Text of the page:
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Cal. single-payer health plan full of false promises

June 20, 2017

Imagine a plan that guarantees citizens, legal residents and undocumented immigrants taxpayer-funded health care. This plan would give patients a rich list of benefits without co-pays, deductibles or premiums. Even better, this plan would do all of this while also cutting current health care spending. So what’s the catch?

The catch is that this plan would be run by the same state government struggling to fund basic services. Embracing a fantasy that promises everything to everybody, the Senate recently passed Senate Bill 562, which would create a government-run health care monopoly that would essentially outlaw private health insurance.

It establishes a “single-payer” health care system run by political appointees, includes provisions yet to be detailed and is paid for with new taxes yet to be announced. Because of the lack of specifics and the negative effects that monopolies generally bring, I opposed SB 562 on the Senate floor. The Assembly may vote on the bill later this year.

“Single-payer” sounds like an innocuous term that implies that it is simply cutting out the health insurance industry between physicians and patients. But SB 562 would do more — it would give Sacramento total control over California’s health care system. The state alone would decide how much physicians, nurses and other health professionals will be paid — making them de facto government employees.

Sacramento would have this power because SB 562 eliminates private insurance, Medicare, Medi-Cal, coverage for military retirees and Covered California. It instead creates a public monopoly. It also eliminates employer-paid health benefits, which means single-payer would likely shift some health care costs from employers to employees.

SB 562 is grounded in the belief that government bureaucrats know best. With the difficulties that the state already has in properly funding schools, fixing our roads (the state recently passed a massive car and gas tax increase) and completing huge projects without going over budget (i.e. high-speed rail), I doubt government bureaucrats will somehow magically make health care a more affordable and better experience for everyone.

According to a Senate analysis, it would cost at least $400 billion a year to provide for the health care of all Californians. I think the $400 billion estimate is too conservative. If SB 562 were to become law, the annual cost would certainly be much higher than advertised as supporters assume provider reimbursement rates close to those for Medicare, yet the bill gives doctors and nurses the right to negotiate rates. We can assume doctors and nurses will not embrace pay cuts for government health care.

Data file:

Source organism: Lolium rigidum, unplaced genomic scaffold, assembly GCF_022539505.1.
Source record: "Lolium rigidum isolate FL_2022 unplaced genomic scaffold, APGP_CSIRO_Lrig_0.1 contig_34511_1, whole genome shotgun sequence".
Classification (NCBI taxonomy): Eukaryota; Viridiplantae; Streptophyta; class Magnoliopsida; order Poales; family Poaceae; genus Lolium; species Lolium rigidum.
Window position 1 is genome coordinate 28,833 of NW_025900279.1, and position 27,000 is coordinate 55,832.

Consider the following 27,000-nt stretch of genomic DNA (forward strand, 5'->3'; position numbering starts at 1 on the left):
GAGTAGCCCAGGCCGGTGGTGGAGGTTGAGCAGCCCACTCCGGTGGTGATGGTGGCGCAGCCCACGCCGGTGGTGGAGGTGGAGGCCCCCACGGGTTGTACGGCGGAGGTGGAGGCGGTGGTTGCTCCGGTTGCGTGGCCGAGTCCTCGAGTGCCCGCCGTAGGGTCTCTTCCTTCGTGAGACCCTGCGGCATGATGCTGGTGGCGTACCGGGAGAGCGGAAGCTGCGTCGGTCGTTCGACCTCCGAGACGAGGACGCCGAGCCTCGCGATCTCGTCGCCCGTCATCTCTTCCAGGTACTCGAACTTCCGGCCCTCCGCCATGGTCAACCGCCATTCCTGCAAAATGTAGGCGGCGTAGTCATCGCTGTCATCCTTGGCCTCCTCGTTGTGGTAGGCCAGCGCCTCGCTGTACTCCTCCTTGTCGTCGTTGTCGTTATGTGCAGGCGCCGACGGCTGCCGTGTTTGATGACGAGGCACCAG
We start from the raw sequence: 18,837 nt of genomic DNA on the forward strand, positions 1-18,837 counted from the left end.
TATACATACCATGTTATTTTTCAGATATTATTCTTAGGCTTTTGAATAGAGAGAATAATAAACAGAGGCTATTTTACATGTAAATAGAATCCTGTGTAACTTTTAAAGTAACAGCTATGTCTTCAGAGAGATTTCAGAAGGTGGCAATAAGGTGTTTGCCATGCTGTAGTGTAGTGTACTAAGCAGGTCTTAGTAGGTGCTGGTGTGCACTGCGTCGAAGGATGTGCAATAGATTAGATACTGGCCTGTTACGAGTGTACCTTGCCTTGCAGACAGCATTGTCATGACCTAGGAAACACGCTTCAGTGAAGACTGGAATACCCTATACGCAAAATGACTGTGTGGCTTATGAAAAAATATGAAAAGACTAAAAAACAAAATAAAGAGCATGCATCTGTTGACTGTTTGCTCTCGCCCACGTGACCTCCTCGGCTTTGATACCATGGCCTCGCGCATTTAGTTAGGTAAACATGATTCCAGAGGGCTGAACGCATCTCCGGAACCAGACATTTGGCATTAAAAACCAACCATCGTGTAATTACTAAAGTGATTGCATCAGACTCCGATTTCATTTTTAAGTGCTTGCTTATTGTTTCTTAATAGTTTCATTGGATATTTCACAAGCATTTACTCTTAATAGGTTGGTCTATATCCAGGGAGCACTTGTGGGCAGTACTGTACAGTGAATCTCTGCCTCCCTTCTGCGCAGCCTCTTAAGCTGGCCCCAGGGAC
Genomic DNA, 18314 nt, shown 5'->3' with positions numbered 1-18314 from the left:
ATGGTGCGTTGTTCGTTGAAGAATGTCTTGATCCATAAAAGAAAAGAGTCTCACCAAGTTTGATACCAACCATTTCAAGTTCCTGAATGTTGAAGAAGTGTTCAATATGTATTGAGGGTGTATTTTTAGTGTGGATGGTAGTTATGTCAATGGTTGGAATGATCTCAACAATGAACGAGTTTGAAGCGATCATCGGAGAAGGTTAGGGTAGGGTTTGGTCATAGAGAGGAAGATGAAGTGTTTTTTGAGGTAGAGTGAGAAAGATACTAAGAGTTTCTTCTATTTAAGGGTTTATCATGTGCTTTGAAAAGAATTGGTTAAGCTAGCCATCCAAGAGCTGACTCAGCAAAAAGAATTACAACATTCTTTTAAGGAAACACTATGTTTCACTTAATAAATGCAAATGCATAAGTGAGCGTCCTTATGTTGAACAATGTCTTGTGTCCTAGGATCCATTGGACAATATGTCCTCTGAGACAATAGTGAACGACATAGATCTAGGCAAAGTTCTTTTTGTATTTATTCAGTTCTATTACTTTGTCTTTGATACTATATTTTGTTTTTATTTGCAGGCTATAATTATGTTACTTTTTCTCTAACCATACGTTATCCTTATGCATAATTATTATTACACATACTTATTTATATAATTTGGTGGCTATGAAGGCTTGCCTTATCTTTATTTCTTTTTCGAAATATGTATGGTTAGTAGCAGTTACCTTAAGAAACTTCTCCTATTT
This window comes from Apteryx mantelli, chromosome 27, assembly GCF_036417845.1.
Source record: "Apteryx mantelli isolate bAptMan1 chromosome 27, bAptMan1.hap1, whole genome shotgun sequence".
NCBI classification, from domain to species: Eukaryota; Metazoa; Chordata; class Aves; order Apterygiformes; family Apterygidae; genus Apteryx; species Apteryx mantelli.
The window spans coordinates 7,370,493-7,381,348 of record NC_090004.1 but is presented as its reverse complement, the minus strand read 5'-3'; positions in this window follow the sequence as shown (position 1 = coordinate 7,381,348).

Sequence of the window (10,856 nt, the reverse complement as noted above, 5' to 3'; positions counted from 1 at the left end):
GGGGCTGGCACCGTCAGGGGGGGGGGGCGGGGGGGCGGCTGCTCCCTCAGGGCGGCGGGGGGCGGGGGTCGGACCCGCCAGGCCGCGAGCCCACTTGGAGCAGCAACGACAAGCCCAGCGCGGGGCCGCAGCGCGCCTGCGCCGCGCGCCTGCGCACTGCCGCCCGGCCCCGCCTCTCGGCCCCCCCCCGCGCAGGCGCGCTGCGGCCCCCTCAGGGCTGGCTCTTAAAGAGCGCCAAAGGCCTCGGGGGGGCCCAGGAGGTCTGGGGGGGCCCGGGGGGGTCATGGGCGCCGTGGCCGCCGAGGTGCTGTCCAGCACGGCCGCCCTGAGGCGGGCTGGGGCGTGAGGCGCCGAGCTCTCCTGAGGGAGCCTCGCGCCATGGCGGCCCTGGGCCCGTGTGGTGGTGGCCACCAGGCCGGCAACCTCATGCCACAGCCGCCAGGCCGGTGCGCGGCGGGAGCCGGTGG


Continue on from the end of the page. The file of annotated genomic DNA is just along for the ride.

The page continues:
The Senate’s fiscal estimate also assumes the state would retain the existing $200 billion in local, state and federal funding it currently receives to offset the total $400 billion cost. However, there is no guarantee that the federal government will cooperate and grant the necessary waivers or change the laws to allow California to incorporate Medicare, Medi-Cal and Covered California subsidies into a single state program. The denial of a waiver would fatally cripple the implementation of SB 562.

Even assuming that the federal government does grant the waiver, California would still have to find an additional $200 billion per year to fulfill SB 562’s requirements. For perspective, this cost is higher than the $183 billion that Gov. Jerry Brown has proposed in his 2017-18 state budget (general and special funds) to pay for schools, law enforcement and everything else. The Legislature would have to significantly raise taxes on everyone to come up with $200 billion.

Even if the Legislature did find that money, it would still have to pay its other obligations. For example, the state owes anywhere between $450 billion and $1 trillion in unfunded pensions for retired state workers.

As the federal government grapples with the failures we are seeing with the Affordable Care Act, California should not create a new, massive and untested health care bureaucracy through SB 562. The Legislature should refocus its efforts on improving existing health programs and on helping those who do not have access to necessary care.

I hope Gov. Brown vetoes SB 562 should it land on his desk. Single-payer is a false promise that would ruin the state’s precarious finances and threaten funding for other critical priorities.

Patricia Bates, R-Laguna Niguel, represents the 36th Senate District in the California Legislature, which covers northern San Diego and southern Orange counties. She is the Senate’s Republican leader.

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